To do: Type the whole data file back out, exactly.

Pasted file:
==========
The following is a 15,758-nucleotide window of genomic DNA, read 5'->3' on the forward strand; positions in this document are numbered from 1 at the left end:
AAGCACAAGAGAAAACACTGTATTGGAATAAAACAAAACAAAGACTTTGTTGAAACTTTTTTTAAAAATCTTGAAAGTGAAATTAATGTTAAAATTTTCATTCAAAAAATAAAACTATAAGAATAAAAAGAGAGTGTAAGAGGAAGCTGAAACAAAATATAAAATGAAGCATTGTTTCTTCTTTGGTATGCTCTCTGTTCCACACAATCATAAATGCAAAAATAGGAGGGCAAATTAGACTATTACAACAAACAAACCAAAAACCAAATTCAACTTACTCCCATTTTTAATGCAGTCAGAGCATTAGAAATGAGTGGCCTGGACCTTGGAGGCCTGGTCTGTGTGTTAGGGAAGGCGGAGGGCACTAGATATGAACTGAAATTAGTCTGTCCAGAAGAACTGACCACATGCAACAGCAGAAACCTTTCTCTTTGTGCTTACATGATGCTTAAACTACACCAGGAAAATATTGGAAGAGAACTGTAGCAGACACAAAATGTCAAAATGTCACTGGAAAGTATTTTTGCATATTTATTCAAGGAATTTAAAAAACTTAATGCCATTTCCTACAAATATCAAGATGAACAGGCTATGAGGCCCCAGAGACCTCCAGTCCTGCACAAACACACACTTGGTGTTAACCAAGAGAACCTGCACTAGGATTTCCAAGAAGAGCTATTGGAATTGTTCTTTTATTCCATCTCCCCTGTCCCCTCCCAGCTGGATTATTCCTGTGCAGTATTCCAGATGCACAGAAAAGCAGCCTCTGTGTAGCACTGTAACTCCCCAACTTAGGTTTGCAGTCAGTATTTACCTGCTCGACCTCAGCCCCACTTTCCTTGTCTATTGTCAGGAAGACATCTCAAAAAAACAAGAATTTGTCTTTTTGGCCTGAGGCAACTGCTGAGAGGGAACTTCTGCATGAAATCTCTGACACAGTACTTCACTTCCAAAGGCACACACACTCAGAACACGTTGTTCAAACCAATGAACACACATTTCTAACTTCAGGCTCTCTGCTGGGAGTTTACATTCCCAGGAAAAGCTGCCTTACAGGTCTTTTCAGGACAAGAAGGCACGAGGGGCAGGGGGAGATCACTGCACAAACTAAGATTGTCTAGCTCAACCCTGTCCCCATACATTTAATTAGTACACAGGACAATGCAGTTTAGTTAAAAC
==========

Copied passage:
The following is a 15,758-nucleotide window of genomic DNA, read 5'->3' on the forward strand; positions in this document are numbered from 1 at the left end:
AAGCACAAGAGAAAACACTGTATTGGAATAAAACAAAACAAAGACTTTGTTGAAACTTTTTTTAAAAATCTTGAAAGTGAAATTAATGTTAAAATTTTCATTCAAAAAATAAAACTATAAGAATAAAAAGAGAGTGTAAGAGGAAGCTGAAACAAAATATAAAATGAAGCATTGTTTCTTCTTTGGTATGCTCTCTGTTCCACACAATCATAAATGCAAAAATAGGAGGGCAAATTAGACTATTACAACAAACAAACCAAAAACCAAATTCAACTTACTCCCATTTTTAATGCAGTCAGAGCATTAGAAATGAGTGGCCTGGACCTTGGAGGCCTGGTCTGTGTGTTAGGGAAGGCGGAGGGCACTAGATATGAACTGAAATTAGTCTGTCCAGAAGAACTGACCACATGCAACAGCAGAAACCTTTCTCTTTGTGCTTACATGATGCTTAAACTACACCAGGAAAATATTGGAAGAGAACTGTAGCAGACACAAAATGTCAAAATGTCACTGGAAAGTATTTTTGCATATTTATTCAAGGAATTTAAAAAACTTAATGCCATTTCCTACAAATATCAAGATGAACAGGCTATGAGGCCCCAGAGACCTCCAGTCCTGCACAAACACACACTTGGTGTTAACCAAGAGAACCTGCACTAGGATTTCCAAGAAGAGCTATTGGAATTGTTCTTTTATTCCATCTCCCCTGTCCCCTCCCAGCTGGATTATTCCTGTGCAGTATTCCAGATGCACAGAAAAGCAGCCTCTGTGTAGCACTGTAACTCCCCAACTTAGGTTTGCAGTCAGTATTTACCTGCTCGACCTCAGCCCCACTTTCCTTGTCTATTGTCAGGAAGACATCTCAAAAAAACAAGAATTTGTCTTTTTGGCCTGAGGCAACTGCTGAGAGGGAACTTCTGCATGAAATCTCTGACACAGTACTTCACTTCCAAAGGCACACACACTCAGAACACGTTGTTCAAACCAATGAACACACATTTCTAACTTCAGGCTCTCTGCTGGGAGTTTACATTCCCAGGAAAAGCTGCCTTACAGGTCTTTTCAGGACAAGAAGGCACGAGGGGCAGGGGGAGATCACTGCACAAACTAAGATTGTCTAGCTCAACCCTGTCCCCATACATTTAATTAGTACACAGGACAATGCAGTTTAGTTAAAAC